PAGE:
Day 10 – Dijon to Chaumont – 68 miles

The original plan pre Coronavirus had been for Anna and myself to spend a week around Carcassonne and then she’d fly home and I’d cycle back. For various reasons Anna decided not to come and so in effect I arrived in Carcassonne and started cycling back. I point this out because a lot of the route, latterly, is known to me and hence the ‘passing through’ commentary. For example I well remember visiting Beaune with my brother in law, Bill, and his (and my pal), Peter. It was a memorable visit to Burgundy in 2006 with two blokes who knew and liked their wine and how to have a jolly time. Likewise Dijon was on my first long solo bike ride in 2011. It was baking and I stayed in a hotel to escape the heat: no such problems this time!

Inside the tent. ‘Intimate’ is the word you’re searching for.

This time as I started the process of packing up my wet tent I fell into a conversation with a cycling Swiss lady who’d camped just along from me. She had a bivouac tent but pulled a small trailer. This trailer solution usually indicated you’re hauling a lot of things. She was, a dog. She also had loads of luggage hung from her bike and the pouch was caged in a box on the trailer. She was a similar age to me – young (cough). She was pedalling from Berne to Normandy to see her mother. However she was using an electric bike, clever girl (oops, sorry Katrina (FED), ‘woman’). It looked a very expensive bike and she had a range of 100 kilometres on one of the batteries.

Despite all this chatting I washed some kit. It would have to be packed wet. I hoped the weather would pick up or I’d find a tumble dryer.

The destination today was Chaumont. The weather was damp and grey. The terrain was slow rolling, that is you’d have a long swoop down 30 metres over a length of several hundred metres before the road rose again. You couldn’t get sufficient speed up to climb the coming hill and ended up twiddling the granny gears to breast the peak before it all started again.

Angry sky over farm fields

Around lunchtime I pulled into a small town at the bottom of one of these rolling hills and found a ‘plat du jour’.

Yes they do quinoa in France

Inside was Nicholas. He was a Dutch psychologist who, after introductions, started a gentle investigation of the specimen in front of him. His story was more interesting. Thirty five years old and heading south with no plan. He had a business and team back in Utrecht but liked to wander and had some interesting stories about Iran, South America, Europe and, nearer, to home – Cornwall. I urged him to write them up. He had great insights.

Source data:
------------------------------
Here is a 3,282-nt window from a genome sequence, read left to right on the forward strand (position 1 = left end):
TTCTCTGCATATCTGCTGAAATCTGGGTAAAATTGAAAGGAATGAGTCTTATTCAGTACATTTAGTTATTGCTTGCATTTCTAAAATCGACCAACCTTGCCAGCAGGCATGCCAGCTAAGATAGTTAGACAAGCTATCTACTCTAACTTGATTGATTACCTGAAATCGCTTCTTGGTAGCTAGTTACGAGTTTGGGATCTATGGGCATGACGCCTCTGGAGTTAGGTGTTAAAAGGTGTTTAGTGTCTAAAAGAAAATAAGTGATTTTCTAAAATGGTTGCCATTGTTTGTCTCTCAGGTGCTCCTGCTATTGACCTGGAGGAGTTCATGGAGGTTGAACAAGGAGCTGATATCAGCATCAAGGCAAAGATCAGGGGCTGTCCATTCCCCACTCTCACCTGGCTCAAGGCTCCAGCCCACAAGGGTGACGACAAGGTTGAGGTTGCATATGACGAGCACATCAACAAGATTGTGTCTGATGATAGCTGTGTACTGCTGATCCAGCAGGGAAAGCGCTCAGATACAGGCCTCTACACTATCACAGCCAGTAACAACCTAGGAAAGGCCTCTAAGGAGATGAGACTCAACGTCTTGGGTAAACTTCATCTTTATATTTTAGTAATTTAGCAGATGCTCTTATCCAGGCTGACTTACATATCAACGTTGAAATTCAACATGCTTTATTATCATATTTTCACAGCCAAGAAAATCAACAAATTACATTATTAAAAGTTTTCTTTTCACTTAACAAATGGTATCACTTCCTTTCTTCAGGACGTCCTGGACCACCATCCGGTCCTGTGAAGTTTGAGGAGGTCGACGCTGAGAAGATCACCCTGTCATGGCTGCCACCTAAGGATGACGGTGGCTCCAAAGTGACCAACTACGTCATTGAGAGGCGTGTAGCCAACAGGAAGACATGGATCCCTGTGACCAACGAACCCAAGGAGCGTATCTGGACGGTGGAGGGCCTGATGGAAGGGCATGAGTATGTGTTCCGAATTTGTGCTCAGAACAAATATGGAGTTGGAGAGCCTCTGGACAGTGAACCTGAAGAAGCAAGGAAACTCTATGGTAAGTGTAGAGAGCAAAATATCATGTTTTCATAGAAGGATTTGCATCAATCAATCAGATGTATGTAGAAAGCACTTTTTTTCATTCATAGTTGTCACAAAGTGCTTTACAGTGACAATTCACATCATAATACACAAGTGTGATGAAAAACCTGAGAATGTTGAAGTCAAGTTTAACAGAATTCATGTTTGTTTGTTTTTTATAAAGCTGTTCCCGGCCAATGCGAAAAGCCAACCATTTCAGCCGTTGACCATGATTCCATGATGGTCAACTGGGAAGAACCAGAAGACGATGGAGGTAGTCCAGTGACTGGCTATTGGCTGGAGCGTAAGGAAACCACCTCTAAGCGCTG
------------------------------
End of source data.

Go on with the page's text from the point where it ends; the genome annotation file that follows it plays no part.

In some ways he seemed to have the weight of the world on his shoulders or maybe he was a serious guy. I doubt I helped. I asked if I may take his picture for my blog and with a grumpy face he accepted. By way of reciprocity he invited me to take another photograph of him but with his 35mm film camera. The camera weighed a lot, a troubling issue for any touring cyclist! He expected me to know how to focus it (as I was older than the camera). I struggled peering through the viewfinder with him remaining out of focus. After a few minutes I worked out the problem: I wasn’t wearing my spectacles and so it wouldn’t be in focus would it! This was hilarious and I caught a photo of him laughing! We said goodbye.

Yes, that is a guitar. I once did tour with someone who carried a ukelele but this is a commitment

Heading north I found Langres was a walled city and I caught this one image of a bus trying to escape with difficulty.

The road was a major highway and the traffic was fast and regular. There was nothing to slow it down. With towns far apart then drivers always pick up their speed.

Chaumont eventually arrived and I found a laundromat. Another ‘Angel’ came to my help and I was helped on how to programme the tumble dryer. With dry clothes I was happy and my morale was restored.

The centre of Chaumont looked promising with a number of bars and restaurants. I have to say the French have a fatal addiction to pizza. Anywhere and in every size of town it seems they love their cheesy treats. It was no different here. Unfortunately after pitching my tent the bike ride back into town would have necessitated a murderous climb. I could live without a pizza.

The campsite was a municipal one. Basic, cheap and well placed. The woman on Reception managed to wind me up. The site had 60 pitches but with only four occupied. Instead of saying “pitch where you like” she allocated a pitch. I ended up some way from the shower block. When I remonstrated she feigned not to speak English and suggested my favoured pitch was too big for a little tent. True but as no one was there then why worry?

Quiz question. Which is the hot tap/faucet?

After the football euphoria of Leeds United beating Swansea then tonight was the ‘banana skin’ game, at home, against the bottom of the table team, Barnsley. Anna sent a text informing me that we were leading 1-0. I hadn’t realised they’d kicked off! Tim in York added ‘colour’ to the information I got from Twitter and with a lot of luck we held on. This virtually confirmed our promotion. I had no booze and no one to celebrate this with and it was still drizzling. Time for bed.

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